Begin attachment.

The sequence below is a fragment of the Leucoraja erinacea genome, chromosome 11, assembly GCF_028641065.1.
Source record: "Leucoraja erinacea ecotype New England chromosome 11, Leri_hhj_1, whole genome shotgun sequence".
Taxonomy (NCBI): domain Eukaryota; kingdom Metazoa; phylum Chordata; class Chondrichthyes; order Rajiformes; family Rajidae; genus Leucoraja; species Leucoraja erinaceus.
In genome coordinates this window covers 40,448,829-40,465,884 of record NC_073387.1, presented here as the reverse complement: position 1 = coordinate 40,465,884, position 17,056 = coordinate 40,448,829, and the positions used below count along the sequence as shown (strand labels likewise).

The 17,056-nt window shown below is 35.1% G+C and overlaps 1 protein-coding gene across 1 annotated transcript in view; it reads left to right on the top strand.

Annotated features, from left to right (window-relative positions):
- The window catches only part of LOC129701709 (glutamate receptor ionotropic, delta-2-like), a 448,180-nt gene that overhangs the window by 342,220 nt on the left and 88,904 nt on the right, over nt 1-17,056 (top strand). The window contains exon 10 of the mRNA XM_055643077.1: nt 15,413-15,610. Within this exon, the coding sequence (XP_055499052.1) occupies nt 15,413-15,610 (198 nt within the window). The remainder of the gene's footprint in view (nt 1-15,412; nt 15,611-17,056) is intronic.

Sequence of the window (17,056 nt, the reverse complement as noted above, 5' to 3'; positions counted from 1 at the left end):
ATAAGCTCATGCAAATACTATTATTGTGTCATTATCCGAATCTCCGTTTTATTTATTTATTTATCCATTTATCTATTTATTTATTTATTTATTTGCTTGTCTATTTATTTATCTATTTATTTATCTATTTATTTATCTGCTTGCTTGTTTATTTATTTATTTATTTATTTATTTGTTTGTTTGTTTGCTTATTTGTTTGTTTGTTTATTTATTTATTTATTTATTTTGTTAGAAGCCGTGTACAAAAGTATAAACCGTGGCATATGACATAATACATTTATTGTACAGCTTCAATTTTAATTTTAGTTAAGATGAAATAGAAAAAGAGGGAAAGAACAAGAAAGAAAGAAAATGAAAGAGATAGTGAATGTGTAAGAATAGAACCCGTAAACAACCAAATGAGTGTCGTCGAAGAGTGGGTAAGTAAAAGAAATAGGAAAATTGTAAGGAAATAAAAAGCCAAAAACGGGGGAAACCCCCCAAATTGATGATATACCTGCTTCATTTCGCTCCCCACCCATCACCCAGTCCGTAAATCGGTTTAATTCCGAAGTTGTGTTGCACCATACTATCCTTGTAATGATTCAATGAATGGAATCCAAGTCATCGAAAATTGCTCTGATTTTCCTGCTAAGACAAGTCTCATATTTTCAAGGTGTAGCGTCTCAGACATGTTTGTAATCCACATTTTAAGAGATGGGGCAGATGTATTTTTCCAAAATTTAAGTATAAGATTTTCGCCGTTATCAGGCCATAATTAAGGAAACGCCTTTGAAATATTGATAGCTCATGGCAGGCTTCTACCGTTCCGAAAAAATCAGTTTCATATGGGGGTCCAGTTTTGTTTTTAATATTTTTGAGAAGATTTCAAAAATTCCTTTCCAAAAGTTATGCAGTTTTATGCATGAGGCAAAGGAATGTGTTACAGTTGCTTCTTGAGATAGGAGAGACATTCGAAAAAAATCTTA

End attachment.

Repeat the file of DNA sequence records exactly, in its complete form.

The sequence below is a fragment of the Leucoraja erinacea genome, chromosome 11, assembly GCF_028641065.1.
Source record: "Leucoraja erinacea ecotype New England chromosome 11, Leri_hhj_1, whole genome shotgun sequence".
Taxonomy (NCBI): domain Eukaryota; kingdom Metazoa; phylum Chordata; class Chondrichthyes; order Rajiformes; family Rajidae; genus Leucoraja; species Leucoraja erinaceus.
In genome coordinates this window covers 40,448,829-40,465,884 of record NC_073387.1, presented here as the reverse complement: position 1 = coordinate 40,465,884, position 17,056 = coordinate 40,448,829, and the positions used below count along the sequence as shown (strand labels likewise).

The 17,056-nt window shown below is 35.1% G+C and overlaps 1 protein-coding gene across 1 annotated transcript in view; it reads left to right on the top strand.

Annotated features, from left to right (window-relative positions):
- The window catches only part of LOC129701709 (glutamate receptor ionotropic, delta-2-like), a 448,180-nt gene that overhangs the window by 342,220 nt on the left and 88,904 nt on the right, over nt 1-17,056 (top strand). The window contains exon 10 of the mRNA XM_055643077.1: nt 15,413-15,610. Within this exon, the coding sequence (XP_055499052.1) occupies nt 15,413-15,610 (198 nt within the window). The remainder of the gene's footprint in view (nt 1-15,412; nt 15,611-17,056) is intronic.

Sequence of the window (17,056 nt, the reverse complement as noted above, 5' to 3'; positions counted from 1 at the left end):
ATAAGCTCATGCAAATACTATTATTGTGTCATTATCCGAATCTCCGTTTTATTTATTTATTTATCCATTTATCTATTTATTTATTTATTTATTTGCTTGTCTATTTATTTATCTATTTATTTATCTATTTATTTATCTGCTTGCTTGTTTATTTATTTATTTATTTATTTATTTGTTTGTTTGTTTGCTTATTTGTTTGTTTGTTTATTTATTTATTTATTTATTTTGTTAGAAGCCGTGTACAAAAGTATAAACCGTGGCATATGACATAATACATTTATTGTACAGCTTCAATTTTAATTTTAGTTAAGATGAAATAGAAAAAGAGGGAAAGAACAAGAAAGAAAGAAAATGAAAGAGATAGTGAATGTGTAAGAATAGAACCCGTAAACAACCAAATGAGTGTCGTCGAAGAGTGGGTAAGTAAAAGAAATAGGAAAATTGTAAGGAAATAAAAAGCCAAAAACGGGGGAAACCCCCCAAATTGATGATATACCTGCTTCATTTCGCTCCCCACCCATCACCCAGTCCGTAAATCGGTTTAATTCCGAAGTTGTGTTGCACCATACTATCCTTGTAATGATTCAATGAATGGAATCCAAGTCATCGAAAATTGCTCTGATTTTCCTGCTAAGACAAGTCTCATATTTTCAAGGTGTAGCGTCTCAGACATGTTTGTAATCCACATTTTAAGAGATGGGGCAGATGTATTTTTCCAAAATTTAAGTATAAGATTTTCGCCGTTATCAGGCCATAATTAAGGAAACGCCTTTGAAATATTGATAGCTCATGGCAGGCTTCTACCGTTCCGAAAAAATCAGTTTCATATGGGGGTCCAGTTTTGTTTTTAATATTTTTGAGAAGATTTCAAAAATTCCTTTCCAAAAGTTATGCAGTTTTATGCATGAGGCAAAGGAATGTGTTACAGTTGCTTCTTGAGATAGGAGAGACATTCGAAAAAAATCTTA